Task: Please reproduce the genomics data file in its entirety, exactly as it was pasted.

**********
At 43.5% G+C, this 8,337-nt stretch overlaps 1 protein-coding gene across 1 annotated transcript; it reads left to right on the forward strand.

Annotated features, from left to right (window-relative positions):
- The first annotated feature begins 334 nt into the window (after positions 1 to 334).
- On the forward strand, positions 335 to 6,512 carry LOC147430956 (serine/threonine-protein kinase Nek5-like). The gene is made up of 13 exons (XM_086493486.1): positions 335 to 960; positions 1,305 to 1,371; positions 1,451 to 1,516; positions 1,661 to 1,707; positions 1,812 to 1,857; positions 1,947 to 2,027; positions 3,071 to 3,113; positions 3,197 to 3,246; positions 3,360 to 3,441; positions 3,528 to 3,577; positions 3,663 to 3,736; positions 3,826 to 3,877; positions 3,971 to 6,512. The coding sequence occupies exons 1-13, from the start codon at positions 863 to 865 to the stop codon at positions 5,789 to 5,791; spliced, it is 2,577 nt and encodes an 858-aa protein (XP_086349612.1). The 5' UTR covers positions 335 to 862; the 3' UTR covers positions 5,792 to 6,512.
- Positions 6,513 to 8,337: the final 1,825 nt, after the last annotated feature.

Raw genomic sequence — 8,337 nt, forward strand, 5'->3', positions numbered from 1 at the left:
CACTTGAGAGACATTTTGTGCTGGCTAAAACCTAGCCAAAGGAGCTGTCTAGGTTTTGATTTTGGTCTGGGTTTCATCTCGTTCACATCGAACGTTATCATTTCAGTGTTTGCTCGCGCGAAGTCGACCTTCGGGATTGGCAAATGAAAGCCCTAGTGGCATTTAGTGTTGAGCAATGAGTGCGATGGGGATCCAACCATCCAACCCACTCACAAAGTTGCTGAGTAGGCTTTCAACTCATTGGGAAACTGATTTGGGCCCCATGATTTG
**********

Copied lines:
At 43.5% G+C, this 8,337-nt stretch overlaps 1 protein-coding gene across 1 annotated transcript; it reads left to right on the forward strand.

Annotated features, from left to right (window-relative positions):
- The first annotated feature begins 334 nt into the window (after positions 1 to 334).
- On the forward strand, positions 335 to 6,512 carry LOC147430956 (serine/threonine-protein kinase Nek5-like). The gene is made up of 13 exons (XM_086493486.1): positions 335 to 960; positions 1,305 to 1,371; positions 1,451 to 1,516; positions 1,661 to 1,707; positions 1,812 to 1,857; positions 1,947 to 2,027; positions 3,071 to 3,113; positions 3,197 to 3,246; positions 3,360 to 3,441; positions 3,528 to 3,577; positions 3,663 to 3,736; positions 3,826 to 3,877; positions 3,971 to 6,512. The coding sequence occupies exons 1-13, from the start codon at positions 863 to 865 to the stop codon at positions 5,789 to 5,791; spliced, it is 2,577 nt and encodes an 858-aa protein (XP_086349612.1). The 5' UTR covers positions 335 to 862; the 3' UTR covers positions 5,792 to 6,512.
- Positions 6,513 to 8,337: the final 1,825 nt, after the last annotated feature.

Raw genomic sequence — 8,337 nt, forward strand, 5'->3', positions numbered from 1 at the left:
CACTTGAGAGACATTTTGTGCTGGCTAAAACCTAGCCAAAGGAGCTGTCTAGGTTTTGATTTTGGTCTGGGTTTCATCTCGTTCACATCGAACGTTATCATTTCAGTGTTTGCTCGCGCGAAGTCGACCTTCGGGATTGGCAAATGAAAGCCCTAGTGGCATTTAGTGTTGAGCAATGAGTGCGATGGGGATCCAACCATCCAACCCACTCACAAAGTTGCTGAGTAGGCTTTCAACTCATTGGGAAACTGATTTGGGCCCCATGATTTG